Many people who do not have English as their first language struggle to speak the language. But most newfangled speakers of English seem to master the language over a few years. Except for one group.
The French seem to have a hard time with certain pronunciation nuances of English. A university professor from Montreal who rarely speaks English can sound like a back bush billy when trying to speak the language. Third turns into turd, over there turns into hover dare, hockey becomes auckey and cows can become cowses. I’m not quite sure why this is.
Actually, I think it is because hard-core French people never think in anything but French. Even though they understand and can speak English, they never think in English. Even when they do speak English they are thinking in French and interpreting their thoughts into English words. It gets very complicated.
Gilles Duceppe provides a brief yet concise illustration of this phenomenon.
Stop fighting heach odder.
And this joke also clarifies this occurrence.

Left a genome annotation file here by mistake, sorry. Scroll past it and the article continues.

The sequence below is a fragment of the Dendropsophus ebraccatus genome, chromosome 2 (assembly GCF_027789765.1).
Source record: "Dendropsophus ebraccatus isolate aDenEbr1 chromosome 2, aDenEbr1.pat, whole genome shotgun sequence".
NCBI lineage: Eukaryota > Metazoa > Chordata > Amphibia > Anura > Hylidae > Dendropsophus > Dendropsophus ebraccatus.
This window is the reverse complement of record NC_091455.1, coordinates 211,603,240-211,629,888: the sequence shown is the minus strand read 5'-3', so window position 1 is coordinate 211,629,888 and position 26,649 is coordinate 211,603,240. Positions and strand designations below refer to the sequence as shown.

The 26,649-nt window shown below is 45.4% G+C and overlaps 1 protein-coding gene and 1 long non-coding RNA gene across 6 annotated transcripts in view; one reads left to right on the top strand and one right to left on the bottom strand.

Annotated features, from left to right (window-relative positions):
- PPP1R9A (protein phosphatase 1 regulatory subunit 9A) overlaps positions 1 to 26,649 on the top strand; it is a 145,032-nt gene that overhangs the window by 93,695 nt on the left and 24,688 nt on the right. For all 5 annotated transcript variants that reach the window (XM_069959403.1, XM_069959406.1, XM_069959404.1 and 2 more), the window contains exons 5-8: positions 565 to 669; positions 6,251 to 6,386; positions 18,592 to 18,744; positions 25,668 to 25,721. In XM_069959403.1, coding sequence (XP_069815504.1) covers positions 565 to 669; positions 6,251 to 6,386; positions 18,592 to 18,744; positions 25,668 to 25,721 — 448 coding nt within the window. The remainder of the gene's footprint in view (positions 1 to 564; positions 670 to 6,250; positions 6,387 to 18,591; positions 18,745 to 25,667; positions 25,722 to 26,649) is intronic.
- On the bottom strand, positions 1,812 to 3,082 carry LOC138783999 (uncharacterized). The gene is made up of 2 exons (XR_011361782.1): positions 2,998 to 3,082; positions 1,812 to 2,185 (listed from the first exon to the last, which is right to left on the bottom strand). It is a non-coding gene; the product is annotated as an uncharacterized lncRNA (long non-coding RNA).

In Quebec , the French do not pronounce the letter ‘H’. For example Hot Dog is pronounced Ot Dog and Hudson Hardware is pronounced Udson Ardware. They also insert an ‘H’ where there is none, by saying Hany (instead Of Any) and Hall (instead of All). This explanation is for non-Canadians.
One day in a French Immersion Class for 1st graders, the teacher was asking her class to describe the use of Ozonol. Little Mary got up and explained that she had fallen while roller skating and scratched her knee. She went home and her Mother cleaned the cut and put a bandage with Ozonol on her knee and it was all better. The teacher was so proud and then asked other children if they had any explanation of the word. Little Pierre raised his hand and started to explain. ‘Well Teacher, da udder nite, me an my fodder are watching da Montreal and Tampa Ockey Game. An den my mudder start to do da vaccum. Den, my fodder, yell at my mudder, ai, ai, ai, ai, Tabarnack Louise, put dat dam ting haway now or I’ll stick it up your hass …..Ose an all’.